Link to this comment

  2. May 5, 2010 at 4:38 am ET  -   Joe Martin

    I was working for FDNY from 1977-2005. In 1988 was assaulted by a 15 year old boy with a baseball bat after work. The incident started when my daughter was having an argument with another girl in front of my apartment. When I went to see what was going on, the young girl wanted to have a boy fight with me. The boy showed up and wanted to fight.

    I then went to the store with my 8 your old son, back then. The boy changed his mind and wanted to fight. I told him that I was not going to fight with him because it was finished. I was then coming back to my building with my son and some groceries when the boy showed up again in front of me yelling. He had another boy strike me in the back of my head with a baseball bat. I collapsed to the sidewalk hitting the front of my head. I touched my head and there was a lot of blood there. I did not know where my son and the groceries where. I do not know how I arrived back into my third floor apartment.

    I was then in a coma for two weeks and in the hospital for total of three months due to rehab. I then went to rehab at Burke Rehabilitation for out-patient care on physical, cognitive and speech therapy.

    I went back to work with FDNY from 1989-2005. I had/have no peripheral vision to my right eye, so I was restricted to driving an ambulance. I was on a call and had a seizure in the apartment. After which, I was not allowed back on the ambulance. I then worked in the office and taught how to work on the 911 system for NYPD/FDNY-EMS. I had a difficult problem trying to learn their computer system to take the information.

    I then went out for disability due to my TBI /seizure disorder/vision problem/short term memory problems. I decided to create a group on FB for other Traumatic Brain Injury Survivors. I am now helping other Traumatic Brain Injury Survivors with information about TBI. I believe that this is my second calling, to helping others again, in another way.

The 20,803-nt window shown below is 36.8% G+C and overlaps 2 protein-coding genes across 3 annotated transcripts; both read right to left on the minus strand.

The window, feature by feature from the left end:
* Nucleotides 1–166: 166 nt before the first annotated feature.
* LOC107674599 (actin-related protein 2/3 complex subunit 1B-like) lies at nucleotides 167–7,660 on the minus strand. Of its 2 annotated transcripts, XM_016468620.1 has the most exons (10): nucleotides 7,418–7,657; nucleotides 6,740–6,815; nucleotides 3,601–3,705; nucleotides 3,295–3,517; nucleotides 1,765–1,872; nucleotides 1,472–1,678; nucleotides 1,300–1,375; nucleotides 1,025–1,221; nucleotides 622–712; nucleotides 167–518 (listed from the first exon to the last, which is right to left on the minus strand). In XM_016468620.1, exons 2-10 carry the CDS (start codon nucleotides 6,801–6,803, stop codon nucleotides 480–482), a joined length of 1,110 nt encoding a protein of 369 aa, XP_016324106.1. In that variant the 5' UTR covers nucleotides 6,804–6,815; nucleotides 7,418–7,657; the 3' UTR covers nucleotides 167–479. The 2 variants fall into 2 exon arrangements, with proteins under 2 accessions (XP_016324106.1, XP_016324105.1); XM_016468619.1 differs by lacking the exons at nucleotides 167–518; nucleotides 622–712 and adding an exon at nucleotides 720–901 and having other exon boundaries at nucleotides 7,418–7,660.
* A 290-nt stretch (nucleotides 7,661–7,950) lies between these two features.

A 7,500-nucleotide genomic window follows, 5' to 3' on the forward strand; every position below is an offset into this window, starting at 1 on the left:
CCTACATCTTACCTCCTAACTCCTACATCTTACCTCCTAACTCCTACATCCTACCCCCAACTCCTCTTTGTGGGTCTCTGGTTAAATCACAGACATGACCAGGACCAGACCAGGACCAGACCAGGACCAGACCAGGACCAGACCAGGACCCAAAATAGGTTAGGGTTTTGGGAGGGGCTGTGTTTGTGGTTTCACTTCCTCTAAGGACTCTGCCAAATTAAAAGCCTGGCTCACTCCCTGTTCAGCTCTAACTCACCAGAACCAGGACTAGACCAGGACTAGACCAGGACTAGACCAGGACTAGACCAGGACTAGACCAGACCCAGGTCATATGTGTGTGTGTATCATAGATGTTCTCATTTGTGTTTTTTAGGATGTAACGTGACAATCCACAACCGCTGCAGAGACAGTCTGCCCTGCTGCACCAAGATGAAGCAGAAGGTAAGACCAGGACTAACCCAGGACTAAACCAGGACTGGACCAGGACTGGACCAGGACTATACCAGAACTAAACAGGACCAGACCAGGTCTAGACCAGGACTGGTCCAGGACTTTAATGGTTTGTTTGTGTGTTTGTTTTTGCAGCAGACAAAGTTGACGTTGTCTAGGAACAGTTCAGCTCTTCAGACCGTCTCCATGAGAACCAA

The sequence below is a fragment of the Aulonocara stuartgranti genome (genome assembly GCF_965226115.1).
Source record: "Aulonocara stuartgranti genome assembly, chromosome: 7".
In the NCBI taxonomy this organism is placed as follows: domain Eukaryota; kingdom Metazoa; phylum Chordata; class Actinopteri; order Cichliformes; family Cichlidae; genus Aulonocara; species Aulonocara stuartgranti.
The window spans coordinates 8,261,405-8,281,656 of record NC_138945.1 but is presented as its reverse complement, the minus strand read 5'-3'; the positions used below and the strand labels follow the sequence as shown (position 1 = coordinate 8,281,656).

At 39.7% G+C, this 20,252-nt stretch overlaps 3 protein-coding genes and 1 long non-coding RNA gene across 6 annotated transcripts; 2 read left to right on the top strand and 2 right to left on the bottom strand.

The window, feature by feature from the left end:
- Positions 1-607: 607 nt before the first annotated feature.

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    • AUTHOR COMMENT May 6, 2010 at 3:04 pm ET  -   Robin Ikeda, MD, MPH, CAPT, USPHS

      Dear Joe Martin:

      Thank you for your sharing your story with us. We appreciate your efforts to help other Traumatic Brain Injury (TBI) survivors by providing pertinent health information on how to recover from TBI. CDC’s Injury Center has many educational materials for TBI Survivors on TBI and Concussion, free of charge that you can order from our website ( Please visit or contact CDC by email ( or toll-free at 1-800-CDC-INFO (1-800-232-4636) for additional materials and information as needed. Also, here a links to downloadable materials to share with others in your Facebook group:

      How to Feel Better after a Concussion:
      How to Get Help after a Concussion:

      We applaud your efforts to get involved to help keep people safe from TBI. We sincerely wish you all the best.

      Link to this comment

  3. May 10, 2010 at 11:59 am ET  -   maria canady

    Please email me any information or news letters regarding TBI. I’m a TBI case manager trying to understand and become educated with persons that have Traumatic Brain Injuries. Thank you. MC

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    • AUTHOR COMMENT May 13, 2010 at 11:33 am ET  -   Robin Ikeda, MD, MPH, CAPT, USPHS

      Thank you for your inquiry. CDC’s research and programs work to prevent TBI and help people better recognize, respond, and recover if a TBI occurs.

      Here are a few helpful links to explore to help you to understand and educate others may have a TBI:

      CDC’s TBI Homepage: Here you will find links to the latest data and statistics for TBI and tools to help you.
      CDC’s Concussion Homepage: Here you will find information on concussion in sports, clinical management, steps to help feel better, and information on where to get help.